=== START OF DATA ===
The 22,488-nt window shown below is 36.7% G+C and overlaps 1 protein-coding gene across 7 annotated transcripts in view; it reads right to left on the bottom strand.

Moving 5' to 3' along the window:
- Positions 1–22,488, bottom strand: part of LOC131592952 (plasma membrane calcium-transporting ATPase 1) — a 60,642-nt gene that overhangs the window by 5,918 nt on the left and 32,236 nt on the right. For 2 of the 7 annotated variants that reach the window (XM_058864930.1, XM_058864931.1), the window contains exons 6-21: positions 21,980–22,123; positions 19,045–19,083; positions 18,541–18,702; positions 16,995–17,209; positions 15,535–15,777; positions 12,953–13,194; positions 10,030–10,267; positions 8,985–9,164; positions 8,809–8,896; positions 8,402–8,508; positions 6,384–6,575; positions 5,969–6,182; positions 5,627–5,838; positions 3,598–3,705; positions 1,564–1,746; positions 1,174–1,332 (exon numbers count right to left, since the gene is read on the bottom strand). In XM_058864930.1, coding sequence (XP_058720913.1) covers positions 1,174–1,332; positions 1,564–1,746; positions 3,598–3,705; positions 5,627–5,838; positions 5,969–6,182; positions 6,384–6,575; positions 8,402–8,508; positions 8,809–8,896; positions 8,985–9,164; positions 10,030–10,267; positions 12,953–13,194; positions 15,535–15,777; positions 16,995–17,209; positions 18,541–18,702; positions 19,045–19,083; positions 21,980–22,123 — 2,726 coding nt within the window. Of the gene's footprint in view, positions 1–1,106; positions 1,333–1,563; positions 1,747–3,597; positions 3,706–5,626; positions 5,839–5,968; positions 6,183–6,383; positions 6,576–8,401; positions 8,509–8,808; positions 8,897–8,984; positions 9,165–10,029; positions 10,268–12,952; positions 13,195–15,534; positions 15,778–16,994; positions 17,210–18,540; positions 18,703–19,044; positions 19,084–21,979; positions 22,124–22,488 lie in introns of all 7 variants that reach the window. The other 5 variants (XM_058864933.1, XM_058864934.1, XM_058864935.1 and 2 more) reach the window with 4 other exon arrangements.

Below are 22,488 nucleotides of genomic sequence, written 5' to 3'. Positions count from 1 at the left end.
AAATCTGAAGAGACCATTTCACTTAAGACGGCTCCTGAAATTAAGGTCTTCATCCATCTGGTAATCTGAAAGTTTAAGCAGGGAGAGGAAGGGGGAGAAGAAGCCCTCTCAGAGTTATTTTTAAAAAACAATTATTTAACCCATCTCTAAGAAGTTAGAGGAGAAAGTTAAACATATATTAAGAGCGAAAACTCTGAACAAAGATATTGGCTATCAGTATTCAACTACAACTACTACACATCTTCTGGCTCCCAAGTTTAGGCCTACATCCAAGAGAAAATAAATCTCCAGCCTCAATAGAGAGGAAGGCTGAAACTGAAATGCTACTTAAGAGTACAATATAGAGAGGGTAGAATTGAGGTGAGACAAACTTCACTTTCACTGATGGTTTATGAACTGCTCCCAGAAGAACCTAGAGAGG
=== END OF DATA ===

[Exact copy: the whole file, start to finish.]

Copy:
The 22,488-nt window shown below is 36.7% G+C and overlaps 1 protein-coding gene across 7 annotated transcripts in view; it reads right to left on the bottom strand.

Moving 5' to 3' along the window:
- Positions 1–22,488, bottom strand: part of LOC131592952 (plasma membrane calcium-transporting ATPase 1) — a 60,642-nt gene that overhangs the window by 5,918 nt on the left and 32,236 nt on the right. For 2 of the 7 annotated variants that reach the window (XM_058864930.1, XM_058864931.1), the window contains exons 6-21: positions 21,980–22,123; positions 19,045–19,083; positions 18,541–18,702; positions 16,995–17,209; positions 15,535–15,777; positions 12,953–13,194; positions 10,030–10,267; positions 8,985–9,164; positions 8,809–8,896; positions 8,402–8,508; positions 6,384–6,575; positions 5,969–6,182; positions 5,627–5,838; positions 3,598–3,705; positions 1,564–1,746; positions 1,174–1,332 (exon numbers count right to left, since the gene is read on the bottom strand). In XM_058864930.1, coding sequence (XP_058720913.1) covers positions 1,174–1,332; positions 1,564–1,746; positions 3,598–3,705; positions 5,627–5,838; positions 5,969–6,182; positions 6,384–6,575; positions 8,402–8,508; positions 8,809–8,896; positions 8,985–9,164; positions 10,030–10,267; positions 12,953–13,194; positions 15,535–15,777; positions 16,995–17,209; positions 18,541–18,702; positions 19,045–19,083; positions 21,980–22,123 — 2,726 coding nt within the window. Of the gene's footprint in view, positions 1–1,106; positions 1,333–1,563; positions 1,747–3,597; positions 3,706–5,626; positions 5,839–5,968; positions 6,183–6,383; positions 6,576–8,401; positions 8,509–8,808; positions 8,897–8,984; positions 9,165–10,029; positions 10,268–12,952; positions 13,195–15,534; positions 15,778–16,994; positions 17,210–18,540; positions 18,703–19,044; positions 19,084–21,979; positions 22,124–22,488 lie in introns of all 7 variants that reach the window. The other 5 variants (XM_058864933.1, XM_058864934.1, XM_058864935.1 and 2 more) reach the window with 4 other exon arrangements.

Below are 22,488 nucleotides of genomic sequence, written 5' to 3'. Positions count from 1 at the left end.
AAATCTGAAGAGACCATTTCACTTAAGACGGCTCCTGAAATTAAGGTCTTCATCCATCTGGTAATCTGAAAGTTTAAGCAGGGAGAGGAAGGGGGAGAAGAAGCCCTCTCAGAGTTATTTTTAAAAAACAATTATTTAACCCATCTCTAAGAAGTTAGAGGAGAAAGTTAAACATATATTAAGAGCGAAAACTCTGAACAAAGATATTGGCTATCAGTATTCAACTACAACTACTACACATCTTCTGGCTCCCAAGTTTAGGCCTACATCCAAGAGAAAATAAATCTCCAGCCTCAATAGAGAGGAAGGCTGAAACTGAAATGCTACTTAAGAGTACAATATAGAGAGGGTAGAATTGAGGTGAGACAAACTTCACTTTCACTGATGGTTTATGAACTGCTCCCAGAAGAACCTAGAGAGG